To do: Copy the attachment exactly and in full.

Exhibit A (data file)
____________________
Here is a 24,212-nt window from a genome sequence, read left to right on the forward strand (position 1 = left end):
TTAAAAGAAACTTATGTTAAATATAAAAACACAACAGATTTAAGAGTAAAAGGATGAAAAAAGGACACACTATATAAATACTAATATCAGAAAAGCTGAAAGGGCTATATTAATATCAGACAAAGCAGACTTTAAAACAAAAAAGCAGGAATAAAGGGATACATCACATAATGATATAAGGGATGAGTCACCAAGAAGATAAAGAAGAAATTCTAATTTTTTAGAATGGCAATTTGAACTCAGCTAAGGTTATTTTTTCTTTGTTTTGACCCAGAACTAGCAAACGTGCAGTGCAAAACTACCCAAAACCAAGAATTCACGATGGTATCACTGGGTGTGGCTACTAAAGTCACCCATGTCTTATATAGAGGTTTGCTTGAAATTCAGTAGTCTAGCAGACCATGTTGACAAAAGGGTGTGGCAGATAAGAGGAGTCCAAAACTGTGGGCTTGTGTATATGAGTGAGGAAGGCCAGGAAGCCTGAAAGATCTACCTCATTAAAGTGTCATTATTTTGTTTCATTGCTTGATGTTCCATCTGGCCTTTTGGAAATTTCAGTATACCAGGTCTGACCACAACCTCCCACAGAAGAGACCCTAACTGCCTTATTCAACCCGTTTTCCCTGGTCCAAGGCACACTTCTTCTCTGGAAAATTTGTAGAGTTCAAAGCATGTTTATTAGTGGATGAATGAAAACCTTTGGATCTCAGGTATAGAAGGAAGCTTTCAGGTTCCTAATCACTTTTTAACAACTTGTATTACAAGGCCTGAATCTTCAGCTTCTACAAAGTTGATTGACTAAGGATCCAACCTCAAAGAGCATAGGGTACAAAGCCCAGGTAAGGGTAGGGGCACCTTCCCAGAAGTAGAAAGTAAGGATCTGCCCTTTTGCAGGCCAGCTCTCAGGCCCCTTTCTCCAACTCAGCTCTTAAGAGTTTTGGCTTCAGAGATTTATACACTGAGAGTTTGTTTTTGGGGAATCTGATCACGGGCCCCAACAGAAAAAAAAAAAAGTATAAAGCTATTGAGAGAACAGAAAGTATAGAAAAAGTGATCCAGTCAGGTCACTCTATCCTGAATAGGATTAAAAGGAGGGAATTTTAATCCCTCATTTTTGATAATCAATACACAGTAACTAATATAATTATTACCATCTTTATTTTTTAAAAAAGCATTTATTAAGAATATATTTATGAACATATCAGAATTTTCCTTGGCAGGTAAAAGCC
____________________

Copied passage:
Here is a 24,212-nt window from a genome sequence, read left to right on the forward strand (position 1 = left end):
TTAAAAGAAACTTATGTTAAATATAAAAACACAACAGATTTAAGAGTAAAAGGATGAAAAAAGGACACACTATATAAATACTAATATCAGAAAAGCTGAAAGGGCTATATTAATATCAGACAAAGCAGACTTTAAAACAAAAAAGCAGGAATAAAGGGATACATCACATAATGATATAAGGGATGAGTCACCAAGAAGATAAAGAAGAAATTCTAATTTTTTAGAATGGCAATTTGAACTCAGCTAAGGTTATTTTTTCTTTGTTTTGACCCAGAACTAGCAAACGTGCAGTGCAAAACTACCCAAAACCAAGAATTCACGATGGTATCACTGGGTGTGGCTACTAAAGTCACCCATGTCTTATATAGAGGTTTGCTTGAAATTCAGTAGTCTAGCAGACCATGTTGACAAAAGGGTGTGGCAGATAAGAGGAGTCCAAAACTGTGGGCTTGTGTATATGAGTGAGGAAGGCCAGGAAGCCTGAAAGATCTACCTCATTAAAGTGTCATTATTTTGTTTCATTGCTTGATGTTCCATCTGGCCTTTTGGAAATTTCAGTATACCAGGTCTGACCACAACCTCCCACAGAAGAGACCCTAACTGCCTTATTCAACCCGTTTTCCCTGGTCCAAGGCACACTTCTTCTCTGGAAAATTTGTAGAGTTCAAAGCATGTTTATTAGTGGATGAATGAAAACCTTTGGATCTCAGGTATAGAAGGAAGCTTTCAGGTTCCTAATCACTTTTTAACAACTTGTATTACAAGGCCTGAATCTTCAGCTTCTACAAAGTTGATTGACTAAGGATCCAACCTCAAAGAGCATAGGGTACAAAGCCCAGGTAAGGGTAGGGGCACCTTCCCAGAAGTAGAAAGTAAGGATCTGCCCTTTTGCAGGCCAGCTCTCAGGCCCCTTTCTCCAACTCAGCTCTTAAGAGTTTTGGCTTCAGAGATTTATACACTGAGAGTTTGTTTTTGGGGAATCTGATCACGGGCCCCAACAGAAAAAAAAAAAAGTATAAAGCTATTGAGAGAACAGAAAGTATAGAAAAAGTGATCCAGTCAGGTCACTCTATCCTGAATAGGATTAAAAGGAGGGAATTTTAATCCCTCATTTTTGATAATCAATACACAGTAACTAATATAATTATTACCATCTTTATTTTTTAAAAAAGCATTTATTAAGAATATATTTATGAACATATCAGAATTTTCCTTGGCAGGTAAAAGCC